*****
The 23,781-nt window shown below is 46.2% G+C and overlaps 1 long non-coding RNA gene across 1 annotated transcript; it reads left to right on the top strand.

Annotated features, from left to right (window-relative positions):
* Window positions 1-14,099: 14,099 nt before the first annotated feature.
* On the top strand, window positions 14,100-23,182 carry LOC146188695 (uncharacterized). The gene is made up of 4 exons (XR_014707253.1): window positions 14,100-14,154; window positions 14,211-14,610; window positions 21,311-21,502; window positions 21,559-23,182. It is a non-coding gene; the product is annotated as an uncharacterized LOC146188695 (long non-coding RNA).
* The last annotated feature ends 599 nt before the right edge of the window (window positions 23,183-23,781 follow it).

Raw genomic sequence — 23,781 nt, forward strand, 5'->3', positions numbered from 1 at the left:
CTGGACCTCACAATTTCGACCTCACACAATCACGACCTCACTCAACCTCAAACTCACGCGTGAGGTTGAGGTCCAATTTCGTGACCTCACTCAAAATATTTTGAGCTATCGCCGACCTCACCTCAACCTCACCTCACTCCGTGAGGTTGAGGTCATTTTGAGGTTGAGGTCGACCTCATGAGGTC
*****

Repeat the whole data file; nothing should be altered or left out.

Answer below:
The 23,781-nt window shown below is 46.2% G+C and overlaps 1 long non-coding RNA gene across 1 annotated transcript; it reads left to right on the top strand.

Annotated features, from left to right (window-relative positions):
* Window positions 1-14,099: 14,099 nt before the first annotated feature.
* On the top strand, window positions 14,100-23,182 carry LOC146188695 (uncharacterized). The gene is made up of 4 exons (XR_014707253.1): window positions 14,100-14,154; window positions 14,211-14,610; window positions 21,311-21,502; window positions 21,559-23,182. It is a non-coding gene; the product is annotated as an uncharacterized LOC146188695 (long non-coding RNA).
* The last annotated feature ends 599 nt before the right edge of the window (window positions 23,183-23,781 follow it).

Raw genomic sequence — 23,781 nt, forward strand, 5'->3', positions numbered from 1 at the left:
CTGGACCTCACAATTTCGACCTCACACAATCACGACCTCACTCAACCTCAAACTCACGCGTGAGGTTGAGGTCCAATTTCGTGACCTCACTCAAAATATTTTGAGCTATCGCCGACCTCACCTCAACCTCACCTCACTCCGTGAGGTTGAGGTCATTTTGAGGTTGAGGTCGACCTCATGAGGTC